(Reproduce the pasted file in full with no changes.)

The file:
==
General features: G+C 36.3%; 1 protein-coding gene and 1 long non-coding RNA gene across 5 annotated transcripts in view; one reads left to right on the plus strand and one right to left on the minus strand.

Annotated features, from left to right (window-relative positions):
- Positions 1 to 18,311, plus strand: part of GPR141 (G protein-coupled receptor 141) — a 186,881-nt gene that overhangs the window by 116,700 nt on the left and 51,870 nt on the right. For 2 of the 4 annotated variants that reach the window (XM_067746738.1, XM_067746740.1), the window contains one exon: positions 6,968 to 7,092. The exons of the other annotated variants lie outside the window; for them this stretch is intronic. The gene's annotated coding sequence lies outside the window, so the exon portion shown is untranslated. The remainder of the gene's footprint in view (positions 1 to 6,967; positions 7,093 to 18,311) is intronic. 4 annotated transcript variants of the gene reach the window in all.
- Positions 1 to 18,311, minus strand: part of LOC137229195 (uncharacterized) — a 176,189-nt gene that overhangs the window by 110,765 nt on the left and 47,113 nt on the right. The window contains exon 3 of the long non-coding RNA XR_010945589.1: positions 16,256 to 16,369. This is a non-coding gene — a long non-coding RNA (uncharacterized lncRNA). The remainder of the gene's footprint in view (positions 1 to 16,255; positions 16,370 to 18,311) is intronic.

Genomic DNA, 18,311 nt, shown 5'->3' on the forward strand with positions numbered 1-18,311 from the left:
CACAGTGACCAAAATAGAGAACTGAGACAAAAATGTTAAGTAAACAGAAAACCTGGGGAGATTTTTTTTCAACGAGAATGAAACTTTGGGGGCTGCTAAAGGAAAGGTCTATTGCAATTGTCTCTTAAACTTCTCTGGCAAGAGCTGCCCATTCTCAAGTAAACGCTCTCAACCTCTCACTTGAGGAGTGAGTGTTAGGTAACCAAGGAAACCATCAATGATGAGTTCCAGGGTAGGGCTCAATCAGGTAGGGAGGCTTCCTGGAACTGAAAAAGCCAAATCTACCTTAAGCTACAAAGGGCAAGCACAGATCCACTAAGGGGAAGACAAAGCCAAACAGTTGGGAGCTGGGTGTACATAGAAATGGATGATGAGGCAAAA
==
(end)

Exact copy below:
General features: G+C 36.3%; 1 protein-coding gene and 1 long non-coding RNA gene across 5 annotated transcripts in view; one reads left to right on the plus strand and one right to left on the minus strand.

Annotated features, from left to right (window-relative positions):
- Positions 1 to 18,311, plus strand: part of GPR141 (G protein-coupled receptor 141) — a 186,881-nt gene that overhangs the window by 116,700 nt on the left and 51,870 nt on the right. For 2 of the 4 annotated variants that reach the window (XM_067746738.1, XM_067746740.1), the window contains one exon: positions 6,968 to 7,092. The exons of the other annotated variants lie outside the window; for them this stretch is intronic. The gene's annotated coding sequence lies outside the window, so the exon portion shown is untranslated. The remainder of the gene's footprint in view (positions 1 to 6,967; positions 7,093 to 18,311) is intronic. 4 annotated transcript variants of the gene reach the window in all.
- Positions 1 to 18,311, minus strand: part of LOC137229195 (uncharacterized) — a 176,189-nt gene that overhangs the window by 110,765 nt on the left and 47,113 nt on the right. The window contains exon 3 of the long non-coding RNA XR_010945589.1: positions 16,256 to 16,369. This is a non-coding gene — a long non-coding RNA (uncharacterized lncRNA). The remainder of the gene's footprint in view (positions 1 to 16,255; positions 16,370 to 18,311) is intronic.

Genomic DNA, 18,311 nt, shown 5'->3' on the forward strand with positions numbered 1-18,311 from the left:
CACAGTGACCAAAATAGAGAACTGAGACAAAAATGTTAAGTAAACAGAAAACCTGGGGAGATTTTTTTTCAACGAGAATGAAACTTTGGGGGCTGCTAAAGGAAAGGTCTATTGCAATTGTCTCTTAAACTTCTCTGGCAAGAGCTGCCCATTCTCAAGTAAACGCTCTCAACCTCTCACTTGAGGAGTGAGTGTTAGGTAACCAAGGAAACCATCAATGATGAGTTCCAGGGTAGGGCTCAATCAGGTAGGGAGGCTTCCTGGAACTGAAAAAGCCAAATCTACCTTAAGCTACAAAGGGCAAGCACAGATCCACTAAGGGGAAGACAAAGCCAAACAGTTGGGAGCTGGGTGTACATAGAAATGGATGATGAGGCAAAA